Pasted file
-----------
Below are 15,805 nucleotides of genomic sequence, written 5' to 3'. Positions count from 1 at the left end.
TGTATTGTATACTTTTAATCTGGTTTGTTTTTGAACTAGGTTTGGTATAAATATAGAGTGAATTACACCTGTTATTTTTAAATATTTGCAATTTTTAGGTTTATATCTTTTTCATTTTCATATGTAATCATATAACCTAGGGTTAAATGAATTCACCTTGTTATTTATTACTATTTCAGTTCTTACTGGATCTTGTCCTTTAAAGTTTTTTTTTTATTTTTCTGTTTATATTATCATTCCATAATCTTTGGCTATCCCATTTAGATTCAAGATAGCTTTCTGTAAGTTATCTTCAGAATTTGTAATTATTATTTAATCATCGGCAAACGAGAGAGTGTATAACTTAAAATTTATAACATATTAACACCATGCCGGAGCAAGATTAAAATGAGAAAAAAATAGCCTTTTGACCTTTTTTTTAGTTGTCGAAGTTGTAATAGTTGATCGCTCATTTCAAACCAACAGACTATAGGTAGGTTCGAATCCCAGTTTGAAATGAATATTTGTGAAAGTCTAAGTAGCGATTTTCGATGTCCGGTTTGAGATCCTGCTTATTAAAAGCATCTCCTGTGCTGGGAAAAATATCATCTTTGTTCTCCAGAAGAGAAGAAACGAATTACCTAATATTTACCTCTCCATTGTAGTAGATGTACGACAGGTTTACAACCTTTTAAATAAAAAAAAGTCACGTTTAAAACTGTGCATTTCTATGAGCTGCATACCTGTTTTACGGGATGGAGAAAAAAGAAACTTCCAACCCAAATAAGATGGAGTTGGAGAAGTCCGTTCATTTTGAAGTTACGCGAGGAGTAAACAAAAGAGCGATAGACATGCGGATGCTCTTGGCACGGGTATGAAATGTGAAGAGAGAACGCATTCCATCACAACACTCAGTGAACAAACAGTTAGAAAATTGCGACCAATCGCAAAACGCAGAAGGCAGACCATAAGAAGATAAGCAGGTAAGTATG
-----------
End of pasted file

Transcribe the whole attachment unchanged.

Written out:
Below are 15,805 nucleotides of genomic sequence, written 5' to 3'. Positions count from 1 at the left end.
TGTATTGTATACTTTTAATCTGGTTTGTTTTTGAACTAGGTTTGGTATAAATATAGAGTGAATTACACCTGTTATTTTTAAATATTTGCAATTTTTAGGTTTATATCTTTTTCATTTTCATATGTAATCATATAACCTAGGGTTAAATGAATTCACCTTGTTATTTATTACTATTTCAGTTCTTACTGGATCTTGTCCTTTAAAGTTTTTTTTTTATTTTTCTGTTTATATTATCATTCCATAATCTTTGGCTATCCCATTTAGATTCAAGATAGCTTTCTGTAAGTTATCTTCAGAATTTGTAATTATTATTTAATCATCGGCAAACGAGAGAGTGTATAACTTAAAATTTATAACATATTAACACCATGCCGGAGCAAGATTAAAATGAGAAAAAAATAGCCTTTTGACCTTTTTTTTAGTTGTCGAAGTTGTAATAGTTGATCGCTCATTTCAAACCAACAGACTATAGGTAGGTTCGAATCCCAGTTTGAAATGAATATTTGTGAAAGTCTAAGTAGCGATTTTCGATGTCCGGTTTGAGATCCTGCTTATTAAAAGCATCTCCTGTGCTGGGAAAAATATCATCTTTGTTCTCCAGAAGAGAAGAAACGAATTACCTAATATTTACCTCTCCATTGTAGTAGATGTACGACAGGTTTACAACCTTTTAAATAAAAAAAAGTCACGTTTAAAACTGTGCATTTCTATGAGCTGCATACCTGTTTTACGGGATGGAGAAAAAAGAAACTTCCAACCCAAATAAGATGGAGTTGGAGAAGTCCGTTCATTTTGAAGTTACGCGAGGAGTAAACAAAAGAGCGATAGACATGCGGATGCTCTTGGCACGGGTATGAAATGTGAAGAGAGAACGCATTCCATCACAACACTCAGTGAACAAACAGTTAGAAAATTGCGACCAATCGCAAAACGCAGAAGGCAGACCATAAGAAGATAAGCAGGTAAGTATG